it's still early, too early for stopping. there's too many great shady roads with lovely corners and bends, calling to me still in the warm afternoon sun. i was planning on staying at the forest service campground that is right near the monument, but that won't do now. now i'm in full road-warrior mode. how far north can i get, towards the next destination, el malpais national monument? a quick perusal of the map and i pick out what looks like a promising spot. whitewater, it's called, and it's just outside of a very small town called glenwood. as i get closer, with excitement i realize that it's the same spot i picked up a brochure for at gila cliff dwellings - for a trail called 'the catwalk' that had enticing pictures of bridges and suspended metal pathways in a narrow canyon. yes! this is perfect. i can stay the night there, hike the catwalk first thing in the morning, and continue on. and it's going to be perfect timing, too. tiredness is setting in and the road warrior vibe is ebbing. 

there's the sign for whitewater, 5 miles off the road. i follow the narrow road down, slamming on the brakes at each mad dash by a little cottontail rabbit. the sun's going down, and the final approach is through a small creek. that's when i realize that the lack of campground symbol on the sign at the main road was not a fluke, not an oversight, not a lack-of-an update from a recently revamped camping spot. and i suddenly realized that subtle but oh-so-important difference between the solid-outline tent symbol on map and the hollow-outline tent symbol on the map. campground, vs. picnic area. 

damn. i'm tired, hungry, and i know from earlier perusals of the map that the next campground shown is at least 20-30 miles further up in the mountains. not only will the sun set soon, but i won't be able to walk the intriguing catwalk. no way am i going to want to come back 20 miles the next day. there's no choice, though - i turn around and head back to the main road. and am almost immediately surprised by a forest service campground, just north of the town! eureka! it's not lovely - hard by the highway, few trees, no view, no water. but it's free, and looks deserted, except for a van nearby that looks broken down. the hood is up and the passenger window is covered with plastic instead of glass. there's no people to be seen though, so i relax, cook some dinner, and enjoy the solitude.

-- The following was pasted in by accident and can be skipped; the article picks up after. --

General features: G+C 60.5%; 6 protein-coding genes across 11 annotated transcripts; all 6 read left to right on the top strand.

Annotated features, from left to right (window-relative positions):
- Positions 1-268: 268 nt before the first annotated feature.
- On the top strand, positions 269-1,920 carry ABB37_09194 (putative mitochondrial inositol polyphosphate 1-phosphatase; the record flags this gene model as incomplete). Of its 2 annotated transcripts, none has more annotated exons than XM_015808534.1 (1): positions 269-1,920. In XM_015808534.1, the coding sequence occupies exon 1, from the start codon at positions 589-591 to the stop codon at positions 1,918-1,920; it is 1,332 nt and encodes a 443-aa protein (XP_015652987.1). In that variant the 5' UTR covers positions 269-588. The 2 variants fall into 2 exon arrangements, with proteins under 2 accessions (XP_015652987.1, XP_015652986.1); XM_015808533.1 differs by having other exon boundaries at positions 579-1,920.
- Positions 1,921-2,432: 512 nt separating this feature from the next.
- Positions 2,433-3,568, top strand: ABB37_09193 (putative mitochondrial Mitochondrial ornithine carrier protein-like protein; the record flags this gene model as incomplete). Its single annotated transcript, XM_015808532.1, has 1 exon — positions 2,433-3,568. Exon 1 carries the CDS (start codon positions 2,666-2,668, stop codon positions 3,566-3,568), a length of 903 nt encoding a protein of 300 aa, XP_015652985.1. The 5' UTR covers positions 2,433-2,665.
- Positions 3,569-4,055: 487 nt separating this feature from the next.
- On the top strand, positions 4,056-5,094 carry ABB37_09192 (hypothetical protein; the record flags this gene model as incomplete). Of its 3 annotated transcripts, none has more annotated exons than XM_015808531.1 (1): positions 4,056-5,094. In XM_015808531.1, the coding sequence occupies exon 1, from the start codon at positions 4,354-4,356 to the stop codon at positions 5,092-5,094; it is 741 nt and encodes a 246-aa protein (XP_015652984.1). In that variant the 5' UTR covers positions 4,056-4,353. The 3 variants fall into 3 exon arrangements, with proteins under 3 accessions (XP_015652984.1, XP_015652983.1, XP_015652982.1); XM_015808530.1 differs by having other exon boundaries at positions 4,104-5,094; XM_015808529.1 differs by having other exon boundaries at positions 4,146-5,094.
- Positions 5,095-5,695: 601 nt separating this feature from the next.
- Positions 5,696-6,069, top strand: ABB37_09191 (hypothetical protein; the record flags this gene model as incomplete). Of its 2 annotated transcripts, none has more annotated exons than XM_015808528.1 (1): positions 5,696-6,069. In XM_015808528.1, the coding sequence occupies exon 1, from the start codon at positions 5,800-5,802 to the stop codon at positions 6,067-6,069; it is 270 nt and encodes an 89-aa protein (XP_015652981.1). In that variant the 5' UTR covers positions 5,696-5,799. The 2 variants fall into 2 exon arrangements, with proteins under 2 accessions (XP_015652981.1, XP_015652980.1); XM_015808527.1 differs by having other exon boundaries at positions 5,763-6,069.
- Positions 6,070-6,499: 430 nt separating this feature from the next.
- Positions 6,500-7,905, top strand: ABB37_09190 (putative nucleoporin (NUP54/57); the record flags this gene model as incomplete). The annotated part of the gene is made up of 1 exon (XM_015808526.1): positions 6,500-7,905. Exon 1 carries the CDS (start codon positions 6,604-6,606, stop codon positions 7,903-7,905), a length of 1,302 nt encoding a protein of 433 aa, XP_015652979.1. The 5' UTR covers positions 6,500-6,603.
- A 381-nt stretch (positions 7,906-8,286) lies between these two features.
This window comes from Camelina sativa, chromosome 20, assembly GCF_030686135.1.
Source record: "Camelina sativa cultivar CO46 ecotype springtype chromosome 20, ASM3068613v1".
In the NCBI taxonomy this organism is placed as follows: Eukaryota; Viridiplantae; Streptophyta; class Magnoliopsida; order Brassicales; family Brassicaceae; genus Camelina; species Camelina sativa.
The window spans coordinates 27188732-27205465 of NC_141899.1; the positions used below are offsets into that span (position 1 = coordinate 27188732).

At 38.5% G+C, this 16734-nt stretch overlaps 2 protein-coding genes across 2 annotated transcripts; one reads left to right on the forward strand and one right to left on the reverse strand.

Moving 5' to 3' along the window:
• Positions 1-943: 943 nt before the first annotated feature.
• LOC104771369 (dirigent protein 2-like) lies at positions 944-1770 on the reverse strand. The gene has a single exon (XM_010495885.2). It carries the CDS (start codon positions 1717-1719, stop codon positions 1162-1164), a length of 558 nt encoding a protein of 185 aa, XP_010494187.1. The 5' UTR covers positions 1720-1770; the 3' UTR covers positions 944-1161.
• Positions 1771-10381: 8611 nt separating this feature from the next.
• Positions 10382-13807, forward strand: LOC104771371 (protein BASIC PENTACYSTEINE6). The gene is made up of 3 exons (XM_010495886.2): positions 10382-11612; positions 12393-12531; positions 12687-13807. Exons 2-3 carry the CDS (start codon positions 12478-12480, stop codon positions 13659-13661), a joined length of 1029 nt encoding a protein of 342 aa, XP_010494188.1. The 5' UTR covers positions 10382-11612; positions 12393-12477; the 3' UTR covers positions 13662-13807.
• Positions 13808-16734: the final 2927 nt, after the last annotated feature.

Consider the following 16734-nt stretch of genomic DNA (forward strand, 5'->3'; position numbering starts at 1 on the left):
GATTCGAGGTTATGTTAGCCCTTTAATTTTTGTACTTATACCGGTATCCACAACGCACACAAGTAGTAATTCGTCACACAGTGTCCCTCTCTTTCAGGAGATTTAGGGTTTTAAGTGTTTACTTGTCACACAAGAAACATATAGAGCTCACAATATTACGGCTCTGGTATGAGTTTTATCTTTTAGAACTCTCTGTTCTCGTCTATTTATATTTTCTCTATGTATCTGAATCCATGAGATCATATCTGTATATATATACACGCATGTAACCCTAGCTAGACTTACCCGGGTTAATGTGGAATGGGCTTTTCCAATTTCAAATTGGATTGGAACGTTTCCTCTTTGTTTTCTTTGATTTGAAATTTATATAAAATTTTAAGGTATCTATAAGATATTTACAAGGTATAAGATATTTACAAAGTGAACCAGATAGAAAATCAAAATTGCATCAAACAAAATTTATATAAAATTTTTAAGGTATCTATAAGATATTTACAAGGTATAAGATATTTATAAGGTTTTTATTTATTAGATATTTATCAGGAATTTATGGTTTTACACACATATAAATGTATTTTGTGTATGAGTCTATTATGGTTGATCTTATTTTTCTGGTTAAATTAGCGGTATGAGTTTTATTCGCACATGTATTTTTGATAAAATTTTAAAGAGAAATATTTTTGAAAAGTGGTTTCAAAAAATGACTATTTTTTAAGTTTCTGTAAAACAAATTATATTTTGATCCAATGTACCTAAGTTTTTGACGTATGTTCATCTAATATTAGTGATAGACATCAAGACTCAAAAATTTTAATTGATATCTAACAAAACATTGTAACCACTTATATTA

suddenly there's the sound of a sliding door closing from the direction of the van - whoosh-whomp. unbidden, the image of javiar bardem from no country for old men springs to my mind. shit. i quickly slam a car door, to let them know i'm here. as if, like a bear, making noise will deter them from injuring you. then it's just time to wait until they - he? - can be seen; but it's not what i expected at all. it's a man and what appears to be his daughter, setting out from the van, walking - maybe to town? i hear her small voice, at first indistinguishable, then becoming clearer. "...don't know why there has to be all the bugs." "well, says her father, a voice of reason, "you have to remember that god made all the little bugs, to do something important." it's an odd snippet of conversation to overhear. do they often ponder the presence of god and why certain creations were made? could it be that they, like any wild animal, are more afraid of me than i of them? remember they hadn't seen my 5-foot person yet. maybe the dad was imagining the face of javiar bardem, too. maybe their words were talismans, just like my car door slam, to ward off potential harm. 

who knows. they continued on without a look in my direction. and i went to sleep, finally, looking forward to walking the catwalk tomorrow morning.